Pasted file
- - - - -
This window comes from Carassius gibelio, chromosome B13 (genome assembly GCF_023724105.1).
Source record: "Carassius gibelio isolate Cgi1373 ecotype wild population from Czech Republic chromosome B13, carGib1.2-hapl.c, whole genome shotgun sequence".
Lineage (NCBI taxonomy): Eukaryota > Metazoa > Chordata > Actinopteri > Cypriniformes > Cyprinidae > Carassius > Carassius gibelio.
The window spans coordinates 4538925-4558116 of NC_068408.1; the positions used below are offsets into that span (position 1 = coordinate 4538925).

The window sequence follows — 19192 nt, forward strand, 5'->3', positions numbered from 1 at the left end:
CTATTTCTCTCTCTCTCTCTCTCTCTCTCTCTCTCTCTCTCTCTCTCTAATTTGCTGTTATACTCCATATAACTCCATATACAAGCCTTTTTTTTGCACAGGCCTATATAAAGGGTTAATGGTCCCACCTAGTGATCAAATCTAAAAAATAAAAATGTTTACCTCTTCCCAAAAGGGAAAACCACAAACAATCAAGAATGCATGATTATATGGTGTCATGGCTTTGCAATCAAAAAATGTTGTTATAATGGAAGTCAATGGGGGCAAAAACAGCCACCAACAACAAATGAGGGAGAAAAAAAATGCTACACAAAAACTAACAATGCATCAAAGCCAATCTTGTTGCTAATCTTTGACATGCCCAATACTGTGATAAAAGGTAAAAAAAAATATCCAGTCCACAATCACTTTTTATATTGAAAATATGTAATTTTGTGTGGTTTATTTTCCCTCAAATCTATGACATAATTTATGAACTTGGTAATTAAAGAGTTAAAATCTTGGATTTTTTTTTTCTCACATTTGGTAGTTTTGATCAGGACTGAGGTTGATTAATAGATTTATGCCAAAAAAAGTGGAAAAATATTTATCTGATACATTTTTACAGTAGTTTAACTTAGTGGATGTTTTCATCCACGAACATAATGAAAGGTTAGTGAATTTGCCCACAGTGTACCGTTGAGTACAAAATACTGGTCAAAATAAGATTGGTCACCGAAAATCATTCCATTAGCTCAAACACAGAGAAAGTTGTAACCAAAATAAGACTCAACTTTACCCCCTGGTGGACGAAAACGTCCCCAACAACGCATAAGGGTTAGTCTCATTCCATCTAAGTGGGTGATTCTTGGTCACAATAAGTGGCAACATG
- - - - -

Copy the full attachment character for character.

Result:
This window comes from Carassius gibelio, chromosome B13 (genome assembly GCF_023724105.1).
Source record: "Carassius gibelio isolate Cgi1373 ecotype wild population from Czech Republic chromosome B13, carGib1.2-hapl.c, whole genome shotgun sequence".
Lineage (NCBI taxonomy): Eukaryota > Metazoa > Chordata > Actinopteri > Cypriniformes > Cyprinidae > Carassius > Carassius gibelio.
The window spans coordinates 4538925-4558116 of NC_068408.1; the positions used below are offsets into that span (position 1 = coordinate 4538925).

The window sequence follows — 19192 nt, forward strand, 5'->3', positions numbered from 1 at the left end:
CTATTTCTCTCTCTCTCTCTCTCTCTCTCTCTCTCTCTCTCTCTCTCTAATTTGCTGTTATACTCCATATAACTCCATATACAAGCCTTTTTTTTGCACAGGCCTATATAAAGGGTTAATGGTCCCACCTAGTGATCAAATCTAAAAAATAAAAATGTTTACCTCTTCCCAAAAGGGAAAACCACAAACAATCAAGAATGCATGATTATATGGTGTCATGGCTTTGCAATCAAAAAATGTTGTTATAATGGAAGTCAATGGGGGCAAAAACAGCCACCAACAACAAATGAGGGAGAAAAAAAATGCTACACAAAAACTAACAATGCATCAAAGCCAATCTTGTTGCTAATCTTTGACATGCCCAATACTGTGATAAAAGGTAAAAAAAAATATCCAGTCCACAATCACTTTTTATATTGAAAATATGTAATTTTGTGTGGTTTATTTTCCCTCAAATCTATGACATAATTTATGAACTTGGTAATTAAAGAGTTAAAATCTTGGATTTTTTTTTTCTCACATTTGGTAGTTTTGATCAGGACTGAGGTTGATTAATAGATTTATGCCAAAAAAAGTGGAAAAATATTTATCTGATACATTTTTACAGTAGTTTAACTTAGTGGATGTTTTCATCCACGAACATAATGAAAGGTTAGTGAATTTGCCCACAGTGTACCGTTGAGTACAAAATACTGGTCAAAATAAGATTGGTCACCGAAAATCATTCCATTAGCTCAAACACAGAGAAAGTTGTAACCAAAATAAGACTCAACTTTACCCCCTGGTGGACGAAAACGTCCCCAACAACGCATAAGGGTTAGTCTCATTCCATCTAAGTGGGTGATTCTTGGTCACAATAAGTGGCAACATG